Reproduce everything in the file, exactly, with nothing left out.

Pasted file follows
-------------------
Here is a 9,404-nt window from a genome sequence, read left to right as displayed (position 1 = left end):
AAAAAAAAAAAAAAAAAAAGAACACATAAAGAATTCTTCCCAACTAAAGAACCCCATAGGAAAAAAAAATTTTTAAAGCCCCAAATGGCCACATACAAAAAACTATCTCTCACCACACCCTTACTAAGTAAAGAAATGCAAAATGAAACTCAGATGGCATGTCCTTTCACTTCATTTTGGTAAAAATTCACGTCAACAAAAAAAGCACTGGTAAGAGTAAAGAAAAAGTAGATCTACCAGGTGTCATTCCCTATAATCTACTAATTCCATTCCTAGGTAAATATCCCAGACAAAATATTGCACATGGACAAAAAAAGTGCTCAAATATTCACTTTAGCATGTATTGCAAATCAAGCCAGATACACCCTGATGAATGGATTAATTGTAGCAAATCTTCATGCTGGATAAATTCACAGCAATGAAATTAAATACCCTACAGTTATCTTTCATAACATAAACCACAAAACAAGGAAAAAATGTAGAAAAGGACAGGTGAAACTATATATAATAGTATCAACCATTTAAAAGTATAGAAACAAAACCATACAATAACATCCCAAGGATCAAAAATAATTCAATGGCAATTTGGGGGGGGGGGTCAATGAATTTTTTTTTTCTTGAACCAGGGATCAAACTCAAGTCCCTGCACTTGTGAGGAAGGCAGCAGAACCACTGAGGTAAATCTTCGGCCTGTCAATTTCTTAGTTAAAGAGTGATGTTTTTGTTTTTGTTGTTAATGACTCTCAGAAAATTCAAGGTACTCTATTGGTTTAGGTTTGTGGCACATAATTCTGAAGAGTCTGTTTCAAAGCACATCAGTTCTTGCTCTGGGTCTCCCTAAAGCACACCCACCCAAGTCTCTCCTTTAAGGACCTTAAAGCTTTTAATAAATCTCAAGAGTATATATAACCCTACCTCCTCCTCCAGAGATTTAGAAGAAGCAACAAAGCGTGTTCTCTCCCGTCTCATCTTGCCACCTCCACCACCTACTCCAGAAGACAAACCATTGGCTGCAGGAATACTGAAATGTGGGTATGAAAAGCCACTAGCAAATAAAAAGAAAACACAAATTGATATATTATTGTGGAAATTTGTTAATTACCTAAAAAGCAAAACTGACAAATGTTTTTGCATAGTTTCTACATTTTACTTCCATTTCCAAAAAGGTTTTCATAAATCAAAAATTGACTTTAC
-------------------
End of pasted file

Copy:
Here is a 9,404-nt window from a genome sequence, read left to right as displayed (position 1 = left end):
AAAAAAAAAAAAAAAAAAAGAACACATAAAGAATTCTTCCCAACTAAAGAACCCCATAGGAAAAAAAAATTTTTAAAGCCCCAAATGGCCACATACAAAAAACTATCTCTCACCACACCCTTACTAAGTAAAGAAATGCAAAATGAAACTCAGATGGCATGTCCTTTCACTTCATTTTGGTAAAAATTCACGTCAACAAAAAAAGCACTGGTAAGAGTAAAGAAAAAGTAGATCTACCAGGTGTCATTCCCTATAATCTACTAATTCCATTCCTAGGTAAATATCCCAGACAAAATATTGCACATGGACAAAAAAAGTGCTCAAATATTCACTTTAGCATGTATTGCAAATCAAGCCAGATACACCCTGATGAATGGATTAATTGTAGCAAATCTTCATGCTGGATAAATTCACAGCAATGAAATTAAATACCCTACAGTTATCTTTCATAACATAAACCACAAAACAAGGAAAAAATGTAGAAAAGGACAGGTGAAACTATATATAATAGTATCAACCATTTAAAAGTATAGAAACAAAACCATACAATAACATCCCAAGGATCAAAAATAATTCAATGGCAATTTGGGGGGGGGGGTCAATGAATTTTTTTTTTCTTGAACCAGGGATCAAACTCAAGTCCCTGCACTTGTGAGGAAGGCAGCAGAACCACTGAGGTAAATCTTCGGCCTGTCAATTTCTTAGTTAAAGAGTGATGTTTTTGTTTTTGTTGTTAATGACTCTCAGAAAATTCAAGGTACTCTATTGGTTTAGGTTTGTGGCACATAATTCTGAAGAGTCTGTTTCAAAGCACATCAGTTCTTGCTCTGGGTCTCCCTAAAGCACACCCACCCAAGTCTCTCCTTTAAGGACCTTAAAGCTTTTAATAAATCTCAAGAGTATATATAACCCTACCTCCTCCTCCAGAGATTTAGAAGAAGCAACAAAGCGTGTTCTCTCCCGTCTCATCTTGCCACCTCCACCACCTACTCCAGAAGACAAACCATTGGCTGCAGGAATACTGAAATGTGGGTATGAAAAGCCACTAGCAAATAAAAAGAAAACACAAATTGATATATTATTGTGGAAATTTGTTAATTACCTAAAAAGCAAAACTGACAAATGTTTTTGCATAGTTTCTACATTTTACTTCCATTTCCAAAAAGGTTTTCATAAATCAAAAATTGACTTTAC